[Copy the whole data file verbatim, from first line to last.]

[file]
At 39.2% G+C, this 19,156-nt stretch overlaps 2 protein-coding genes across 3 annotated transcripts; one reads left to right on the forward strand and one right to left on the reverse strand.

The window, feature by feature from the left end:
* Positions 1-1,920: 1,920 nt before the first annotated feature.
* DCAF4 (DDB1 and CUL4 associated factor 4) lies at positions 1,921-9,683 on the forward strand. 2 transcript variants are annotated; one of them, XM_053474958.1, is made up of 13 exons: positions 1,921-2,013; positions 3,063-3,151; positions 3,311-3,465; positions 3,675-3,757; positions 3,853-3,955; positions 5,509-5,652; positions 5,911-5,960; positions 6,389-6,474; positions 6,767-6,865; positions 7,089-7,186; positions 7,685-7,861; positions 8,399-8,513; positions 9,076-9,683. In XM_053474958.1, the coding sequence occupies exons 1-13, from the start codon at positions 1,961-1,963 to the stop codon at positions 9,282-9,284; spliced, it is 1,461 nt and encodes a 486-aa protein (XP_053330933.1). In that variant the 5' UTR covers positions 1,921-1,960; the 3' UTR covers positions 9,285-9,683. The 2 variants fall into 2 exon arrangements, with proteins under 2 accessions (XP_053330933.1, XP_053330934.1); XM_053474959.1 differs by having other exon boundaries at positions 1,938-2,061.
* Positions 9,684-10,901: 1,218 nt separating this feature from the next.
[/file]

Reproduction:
At 39.2% G+C, this 19,156-nt stretch overlaps 2 protein-coding genes across 3 annotated transcripts; one reads left to right on the forward strand and one right to left on the reverse strand.

The window, feature by feature from the left end:
* Positions 1-1,920: 1,920 nt before the first annotated feature.
* DCAF4 (DDB1 and CUL4 associated factor 4) lies at positions 1,921-9,683 on the forward strand. 2 transcript variants are annotated; one of them, XM_053474958.1, is made up of 13 exons: positions 1,921-2,013; positions 3,063-3,151; positions 3,311-3,465; positions 3,675-3,757; positions 3,853-3,955; positions 5,509-5,652; positions 5,911-5,960; positions 6,389-6,474; positions 6,767-6,865; positions 7,089-7,186; positions 7,685-7,861; positions 8,399-8,513; positions 9,076-9,683. In XM_053474958.1, the coding sequence occupies exons 1-13, from the start codon at positions 1,961-1,963 to the stop codon at positions 9,282-9,284; spliced, it is 1,461 nt and encodes a 486-aa protein (XP_053330933.1). In that variant the 5' UTR covers positions 1,921-1,960; the 3' UTR covers positions 9,285-9,683. The 2 variants fall into 2 exon arrangements, with proteins under 2 accessions (XP_053330933.1, XP_053330934.1); XM_053474959.1 differs by having other exon boundaries at positions 1,938-2,061.
* Positions 9,684-10,901: 1,218 nt separating this feature from the next.